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UK PSYCHOLOGY PROFESSOR
WINS TEMPLETON AWARD

By Kelley Bozeman

Photo of Suzanne SegerstromSuzanne Segerstrom

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"Dr. Segerstrom's selection as the winner of the Templeton Prize is a wonderful tribute to the influence of her research on the field of positive psychology and is an indication of her growing stature as one of the leading scholars in this area."

-- Mike Nietzel, UK's acting provost

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May 28, 2002 (Lexington, Ky.) -- Suzanne C. Segerstrom, assistant professor of psychology at the University of Kentucky, is the first place winner of the 2002 Templeton Positive Psychology Prize. Segerstrom received psychology's largest monetary prize for her research showing the health benefits of optimism. The $100,000 award is divided as a cash prize of $30,000 to be used any way Segerstrom chooses and a grant of $70,000 to support her research in the positive psychology field.

"Dr. Segerstrom's selection as the winner of the Templeton Prize is a wonderful tribute to the influence of her research on the field of positive psychology and is an indication of her growing stature as one of the leading scholars in this area," said Mike Nietzel, UK's acting provost.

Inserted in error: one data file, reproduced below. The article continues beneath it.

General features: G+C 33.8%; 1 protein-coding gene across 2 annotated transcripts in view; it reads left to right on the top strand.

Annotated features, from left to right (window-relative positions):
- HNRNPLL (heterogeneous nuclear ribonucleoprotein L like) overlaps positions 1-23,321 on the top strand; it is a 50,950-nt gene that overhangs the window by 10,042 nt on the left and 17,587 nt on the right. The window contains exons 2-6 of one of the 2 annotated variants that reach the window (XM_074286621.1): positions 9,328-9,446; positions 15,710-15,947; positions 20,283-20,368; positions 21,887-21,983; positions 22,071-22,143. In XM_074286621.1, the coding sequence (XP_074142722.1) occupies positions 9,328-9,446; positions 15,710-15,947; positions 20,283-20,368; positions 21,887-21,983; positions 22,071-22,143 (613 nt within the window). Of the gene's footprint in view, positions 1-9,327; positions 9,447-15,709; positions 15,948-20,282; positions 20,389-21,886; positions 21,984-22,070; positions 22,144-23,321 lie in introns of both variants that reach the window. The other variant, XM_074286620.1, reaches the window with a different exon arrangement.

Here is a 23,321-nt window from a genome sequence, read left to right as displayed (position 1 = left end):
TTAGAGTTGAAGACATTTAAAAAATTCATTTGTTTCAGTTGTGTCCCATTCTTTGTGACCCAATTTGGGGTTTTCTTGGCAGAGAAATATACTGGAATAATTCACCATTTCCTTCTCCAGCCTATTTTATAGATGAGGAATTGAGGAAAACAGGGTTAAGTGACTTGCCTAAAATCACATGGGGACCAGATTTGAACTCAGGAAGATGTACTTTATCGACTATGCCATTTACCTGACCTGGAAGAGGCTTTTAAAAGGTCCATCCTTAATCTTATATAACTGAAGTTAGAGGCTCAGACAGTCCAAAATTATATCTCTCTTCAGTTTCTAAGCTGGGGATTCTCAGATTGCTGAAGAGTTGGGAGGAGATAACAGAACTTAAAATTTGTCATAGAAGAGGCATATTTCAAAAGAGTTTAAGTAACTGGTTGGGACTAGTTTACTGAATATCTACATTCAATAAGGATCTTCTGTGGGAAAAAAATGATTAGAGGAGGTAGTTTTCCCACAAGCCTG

Nietzel said Segerstrom's study of the beneficial effects of optimism on physical health has attracted considerable attention in several fields and is breaking new ground in our understanding of how psychological factors promote or impair health.

He said the dual selection of another UK professor, Don Lynam, as a winner of one of the American Psychological Association's awards for distinguished scientific contributions coupled with Segerstrom's Templeton Prize in the same year represents an outstanding level of achievement for the UK Department of Psychology.

"These are highly coveted awards in psychology and to have UK faculty selected for both of them brings a wonderful level of recognition to the University," Nietzel said.

Now in their third year, the Templeton prizes encourage first-rate mid-career scientists to devote their best efforts to positive psychology topics. The prize is open to researchers from any country in all the social sciences, not just psychology.


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